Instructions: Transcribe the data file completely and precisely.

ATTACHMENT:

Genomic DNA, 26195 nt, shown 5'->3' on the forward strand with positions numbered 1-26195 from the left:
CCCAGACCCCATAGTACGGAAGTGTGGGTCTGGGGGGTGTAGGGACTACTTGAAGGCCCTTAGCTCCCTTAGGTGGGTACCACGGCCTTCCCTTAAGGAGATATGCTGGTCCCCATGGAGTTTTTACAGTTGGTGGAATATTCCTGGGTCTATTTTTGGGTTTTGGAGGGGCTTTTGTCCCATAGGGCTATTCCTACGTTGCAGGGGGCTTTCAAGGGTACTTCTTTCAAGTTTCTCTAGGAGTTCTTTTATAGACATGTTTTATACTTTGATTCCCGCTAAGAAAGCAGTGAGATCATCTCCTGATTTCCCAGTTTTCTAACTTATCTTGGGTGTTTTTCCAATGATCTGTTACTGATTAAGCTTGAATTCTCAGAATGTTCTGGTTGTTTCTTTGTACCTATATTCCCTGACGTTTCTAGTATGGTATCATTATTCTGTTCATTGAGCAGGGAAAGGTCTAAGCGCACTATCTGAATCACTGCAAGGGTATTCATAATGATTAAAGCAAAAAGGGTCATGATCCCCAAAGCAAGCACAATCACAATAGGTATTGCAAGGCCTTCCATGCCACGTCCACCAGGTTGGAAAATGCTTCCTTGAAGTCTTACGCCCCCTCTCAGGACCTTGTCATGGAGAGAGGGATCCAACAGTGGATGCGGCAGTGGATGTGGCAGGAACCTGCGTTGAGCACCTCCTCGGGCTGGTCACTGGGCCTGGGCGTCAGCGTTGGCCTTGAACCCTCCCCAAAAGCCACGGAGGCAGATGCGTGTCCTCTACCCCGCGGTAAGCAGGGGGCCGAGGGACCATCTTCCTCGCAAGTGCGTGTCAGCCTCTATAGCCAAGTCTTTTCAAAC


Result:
Genomic DNA, 26195 nt, shown 5'->3' on the forward strand with positions numbered 1-26195 from the left:
CCCAGACCCCATAGTACGGAAGTGTGGGTCTGGGGGGTGTAGGGACTACTTGAAGGCCCTTAGCTCCCTTAGGTGGGTACCACGGCCTTCCCTTAAGGAGATATGCTGGTCCCCATGGAGTTTTTACAGTTGGTGGAATATTCCTGGGTCTATTTTTGGGTTTTGGAGGGGCTTTTGTCCCATAGGGCTATTCCTACGTTGCAGGGGGCTTTCAAGGGTACTTCTTTCAAGTTTCTCTAGGAGTTCTTTTATAGACATGTTTTATACTTTGATTCCCGCTAAGAAAGCAGTGAGATCATCTCCTGATTTCCCAGTTTTCTAACTTATCTTGGGTGTTTTTCCAATGATCTGTTACTGATTAAGCTTGAATTCTCAGAATGTTCTGGTTGTTTCTTTGTACCTATATTCCCTGACGTTTCTAGTATGGTATCATTATTCTGTTCATTGAGCAGGGAAAGGTCTAAGCGCACTATCTGAATCACTGCAAGGGTATTCATAATGATTAAAGCAAAAAGGGTCATGATCCCCAAAGCAAGCACAATCACAATAGGTATTGCAAGGCCTTCCATGCCACGTCCACCAGGTTGGAAAATGCTTCCTTGAAGTCTTACGCCCCCTCTCAGGACCTTGTCATGGAGAGAGGGATCCAACAGTGGATGCGGCAGTGGATGTGGCAGGAACCTGCGTTGAGCACCTCCTCGGGCTGGTCACTGGGCCTGGGCGTCAGCGTTGGCCTTGAACCCTCCCCAAAAGCCACGGAGGCAGATGCGTGTCCTCTACCCCGCGGTAAGCAGGGGGCCGAGGGACCATCTTCCTCGCAAGTGCGTGTCAGCCTCTATAGCCAAGTCTTTTCAAAC